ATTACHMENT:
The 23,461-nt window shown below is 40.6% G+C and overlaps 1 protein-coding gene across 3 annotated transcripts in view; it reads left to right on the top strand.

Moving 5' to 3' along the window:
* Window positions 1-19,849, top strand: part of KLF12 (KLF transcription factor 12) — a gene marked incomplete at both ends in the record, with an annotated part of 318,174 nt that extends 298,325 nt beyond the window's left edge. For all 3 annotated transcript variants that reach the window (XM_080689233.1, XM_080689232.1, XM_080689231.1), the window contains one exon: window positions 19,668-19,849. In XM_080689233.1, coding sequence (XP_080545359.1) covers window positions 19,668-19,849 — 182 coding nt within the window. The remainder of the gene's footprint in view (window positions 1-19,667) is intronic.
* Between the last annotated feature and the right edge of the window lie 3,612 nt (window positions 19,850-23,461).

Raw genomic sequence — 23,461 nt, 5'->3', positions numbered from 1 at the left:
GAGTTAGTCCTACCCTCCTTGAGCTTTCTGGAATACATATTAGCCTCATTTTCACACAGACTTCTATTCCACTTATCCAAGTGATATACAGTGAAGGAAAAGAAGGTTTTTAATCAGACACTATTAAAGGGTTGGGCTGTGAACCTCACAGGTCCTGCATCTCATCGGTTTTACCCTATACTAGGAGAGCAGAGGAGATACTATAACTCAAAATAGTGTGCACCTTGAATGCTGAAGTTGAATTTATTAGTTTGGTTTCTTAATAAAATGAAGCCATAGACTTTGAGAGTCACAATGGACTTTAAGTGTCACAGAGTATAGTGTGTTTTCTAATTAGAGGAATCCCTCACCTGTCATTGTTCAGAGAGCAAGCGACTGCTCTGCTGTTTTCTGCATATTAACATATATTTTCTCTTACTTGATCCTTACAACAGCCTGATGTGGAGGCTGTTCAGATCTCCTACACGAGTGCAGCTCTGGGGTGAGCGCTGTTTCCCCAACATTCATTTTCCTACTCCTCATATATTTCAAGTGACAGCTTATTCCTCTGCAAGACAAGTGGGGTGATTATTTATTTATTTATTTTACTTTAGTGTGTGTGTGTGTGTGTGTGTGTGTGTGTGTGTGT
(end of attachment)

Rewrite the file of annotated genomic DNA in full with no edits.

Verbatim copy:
The 23,461-nt window shown below is 40.6% G+C and overlaps 1 protein-coding gene across 3 annotated transcripts in view; it reads left to right on the top strand.

Moving 5' to 3' along the window:
* Window positions 1-19,849, top strand: part of KLF12 (KLF transcription factor 12) — a gene marked incomplete at both ends in the record, with an annotated part of 318,174 nt that extends 298,325 nt beyond the window's left edge. For all 3 annotated transcript variants that reach the window (XM_080689233.1, XM_080689232.1, XM_080689231.1), the window contains one exon: window positions 19,668-19,849. In XM_080689233.1, coding sequence (XP_080545359.1) covers window positions 19,668-19,849 — 182 coding nt within the window. The remainder of the gene's footprint in view (window positions 1-19,667) is intronic.
* Between the last annotated feature and the right edge of the window lie 3,612 nt (window positions 19,850-23,461).

Raw genomic sequence — 23,461 nt, 5'->3', positions numbered from 1 at the left:
GAGTTAGTCCTACCCTCCTTGAGCTTTCTGGAATACATATTAGCCTCATTTTCACACAGACTTCTATTCCACTTATCCAAGTGATATACAGTGAAGGAAAAGAAGGTTTTTAATCAGACACTATTAAAGGGTTGGGCTGTGAACCTCACAGGTCCTGCATCTCATCGGTTTTACCCTATACTAGGAGAGCAGAGGAGATACTATAACTCAAAATAGTGTGCACCTTGAATGCTGAAGTTGAATTTATTAGTTTGGTTTCTTAATAAAATGAAGCCATAGACTTTGAGAGTCACAATGGACTTTAAGTGTCACAGAGTATAGTGTGTTTTCTAATTAGAGGAATCCCTCACCTGTCATTGTTCAGAGAGCAAGCGACTGCTCTGCTGTTTTCTGCATATTAACATATATTTTCTCTTACTTGATCCTTACAACAGCCTGATGTGGAGGCTGTTCAGATCTCCTACACGAGTGCAGCTCTGGGGTGAGCGCTGTTTCCCCAACATTCATTTTCCTACTCCTCATATATTTCAAGTGACAGCTTATTCCTCTGCAAGACAAGTGGGGTGATTATTTATTTATTTATTTTACTTTAGTGTGTGTGTGTGTGTGTGTGTGTGTGTGTGTGTGT